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Additional Information About Cologne
Cologne (English: kə-LOHN; German: Köln [kœln]; Kölsch: Kölle [ˈkœlə]) is the largest city of Germany's most populous federal state of North Rhine-Westphalia and the fourth-most populous city in Germany With slightly over a million inhabitants (1.08 million) within its city boundaries, Cologne is the largest city on the Rhine and also the most populous city both of the Rhine-Ruhr Metropolitan Region, which is Germany's largest and one of Europe's major metropolitan areas, and of the RhinelandCentered on the left bank of the Rhine, Cologne is about 45 kilometres (28 mi) southeast of North Rhine-Westphalia's capital of Düsseldorf and 25 kilometres (16 mi) northwest of BonnIt is the largest city in the Central Franconian and Ripuarian dialect areas. The city's Cologne Cathedral (Kölner Dom) is the seat of the Catholic Archbishop of CologneThere are many institutions of higher education in the city, most notably the University of Cologne (Universität zu Köln), one of Europe's oldest and largest universities, the Technical University of Cologne (Technische Hochschule Köln), Germany's largest university of applied sciences, and the German Sport University Cologne (Deutsche Sporthochschule Köln), Germany's only sport university.
Cologne Bonn Airport (Flughafen Köln/Bonn) is Germany's seventh-largest airport and lies in the southeast of the cityThe main airport for the Rhine-Ruhr region is Düsseldorf Airport. Cologne was founded and established in Ubii territory in the 1st century AD as the Roman Colonia Claudia Ara Agrippinensium, the first word of which is the origin of its nameAn alternative Latin name of the settlement is Augusta Ubiorum, after the Ubii"Cologne", the French version of the city's name, has become standard in English as wellCologne functioned as the capital of the Roman province of Germania Inferior and as the headquarters of the Roman military in the region until occupied by the Franks in 462.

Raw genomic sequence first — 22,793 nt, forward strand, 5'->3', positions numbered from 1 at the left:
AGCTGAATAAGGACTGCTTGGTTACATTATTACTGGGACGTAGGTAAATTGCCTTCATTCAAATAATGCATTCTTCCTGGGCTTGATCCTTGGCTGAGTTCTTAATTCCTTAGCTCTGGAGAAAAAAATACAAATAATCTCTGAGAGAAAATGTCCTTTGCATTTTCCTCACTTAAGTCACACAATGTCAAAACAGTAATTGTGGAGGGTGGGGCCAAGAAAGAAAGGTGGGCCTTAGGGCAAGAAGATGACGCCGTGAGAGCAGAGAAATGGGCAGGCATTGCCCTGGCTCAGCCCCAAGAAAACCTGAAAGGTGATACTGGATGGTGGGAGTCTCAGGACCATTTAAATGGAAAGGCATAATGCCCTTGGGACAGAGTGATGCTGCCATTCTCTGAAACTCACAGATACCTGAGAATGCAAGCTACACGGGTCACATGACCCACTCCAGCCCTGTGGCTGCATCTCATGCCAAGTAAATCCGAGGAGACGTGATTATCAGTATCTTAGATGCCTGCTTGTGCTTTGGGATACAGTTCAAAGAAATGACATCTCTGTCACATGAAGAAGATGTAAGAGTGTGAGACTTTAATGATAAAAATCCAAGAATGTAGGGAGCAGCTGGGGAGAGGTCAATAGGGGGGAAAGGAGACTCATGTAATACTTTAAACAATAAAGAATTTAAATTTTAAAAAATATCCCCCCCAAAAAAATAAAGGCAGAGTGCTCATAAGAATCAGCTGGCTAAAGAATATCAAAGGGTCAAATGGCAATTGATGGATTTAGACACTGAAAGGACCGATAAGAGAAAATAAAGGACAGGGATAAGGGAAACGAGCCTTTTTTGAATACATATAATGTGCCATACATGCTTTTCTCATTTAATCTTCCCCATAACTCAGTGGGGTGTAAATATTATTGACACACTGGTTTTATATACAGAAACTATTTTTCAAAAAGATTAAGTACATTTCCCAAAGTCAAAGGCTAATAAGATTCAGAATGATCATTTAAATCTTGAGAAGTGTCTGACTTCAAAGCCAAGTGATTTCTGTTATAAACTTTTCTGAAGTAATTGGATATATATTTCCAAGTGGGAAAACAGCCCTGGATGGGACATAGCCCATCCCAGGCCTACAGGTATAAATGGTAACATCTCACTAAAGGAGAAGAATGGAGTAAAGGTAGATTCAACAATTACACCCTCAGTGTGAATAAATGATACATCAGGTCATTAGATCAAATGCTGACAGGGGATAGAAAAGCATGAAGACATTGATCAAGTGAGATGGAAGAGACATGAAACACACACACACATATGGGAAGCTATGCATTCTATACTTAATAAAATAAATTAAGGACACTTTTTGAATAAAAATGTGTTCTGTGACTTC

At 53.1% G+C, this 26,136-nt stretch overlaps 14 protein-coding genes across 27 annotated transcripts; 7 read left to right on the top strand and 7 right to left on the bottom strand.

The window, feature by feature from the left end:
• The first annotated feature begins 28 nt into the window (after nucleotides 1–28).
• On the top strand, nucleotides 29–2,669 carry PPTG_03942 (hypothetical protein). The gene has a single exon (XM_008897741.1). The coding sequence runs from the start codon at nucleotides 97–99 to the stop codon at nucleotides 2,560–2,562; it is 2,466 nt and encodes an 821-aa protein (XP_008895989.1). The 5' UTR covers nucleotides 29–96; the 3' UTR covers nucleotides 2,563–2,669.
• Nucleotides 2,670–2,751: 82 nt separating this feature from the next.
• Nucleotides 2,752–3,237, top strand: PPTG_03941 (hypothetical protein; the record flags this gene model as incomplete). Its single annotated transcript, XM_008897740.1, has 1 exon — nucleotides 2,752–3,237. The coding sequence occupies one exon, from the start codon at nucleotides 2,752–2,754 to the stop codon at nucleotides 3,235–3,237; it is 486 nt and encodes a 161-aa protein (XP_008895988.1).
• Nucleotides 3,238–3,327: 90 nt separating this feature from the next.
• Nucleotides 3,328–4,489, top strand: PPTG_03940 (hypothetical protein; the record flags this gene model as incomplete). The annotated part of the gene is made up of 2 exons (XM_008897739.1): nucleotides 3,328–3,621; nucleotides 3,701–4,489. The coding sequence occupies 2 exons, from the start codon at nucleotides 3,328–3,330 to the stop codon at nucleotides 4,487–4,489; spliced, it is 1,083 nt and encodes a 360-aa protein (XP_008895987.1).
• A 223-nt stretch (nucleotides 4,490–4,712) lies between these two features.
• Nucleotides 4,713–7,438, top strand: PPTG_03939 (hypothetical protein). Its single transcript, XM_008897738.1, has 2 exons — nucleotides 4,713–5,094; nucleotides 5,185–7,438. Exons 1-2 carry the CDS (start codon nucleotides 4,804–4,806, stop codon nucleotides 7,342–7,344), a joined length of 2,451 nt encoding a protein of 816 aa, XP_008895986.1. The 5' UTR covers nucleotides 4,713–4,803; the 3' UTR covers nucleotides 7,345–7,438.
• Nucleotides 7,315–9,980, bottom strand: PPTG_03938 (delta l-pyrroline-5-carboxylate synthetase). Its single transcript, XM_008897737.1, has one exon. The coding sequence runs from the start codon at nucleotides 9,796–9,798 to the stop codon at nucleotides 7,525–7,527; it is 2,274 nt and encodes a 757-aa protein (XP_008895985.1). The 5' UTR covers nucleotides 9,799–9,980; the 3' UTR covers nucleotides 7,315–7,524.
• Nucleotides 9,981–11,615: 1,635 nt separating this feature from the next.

During the Middle Ages the city flourished as being located on one of the most important major trade routes between east and western EuropeCologne was one of the leading members of the Hanseatic League and one of the largest cities north of the Alps in medieval and Renaissance timesPrior to World War II, the city had undergone several occupations by the French and also by the British (1918–1926)Cologne was one of the most heavily bombed cities in Germany during World War II, with the Royal Air Force (RAF) dropping 34,711 long tons (35,268 tonnes) of bombs on the city. The bombing reduced the population by 95%, mainly due to evacuation, and destroyed almost the entire cityWith the intention of restoring as many historic buildings as possible, the successful postwar rebuilding has resulted in a very mixed and unique cityscape. Cologne is a major cultural centre for the Rhineland; it hosts more than 30 museums and hundreds of galleries.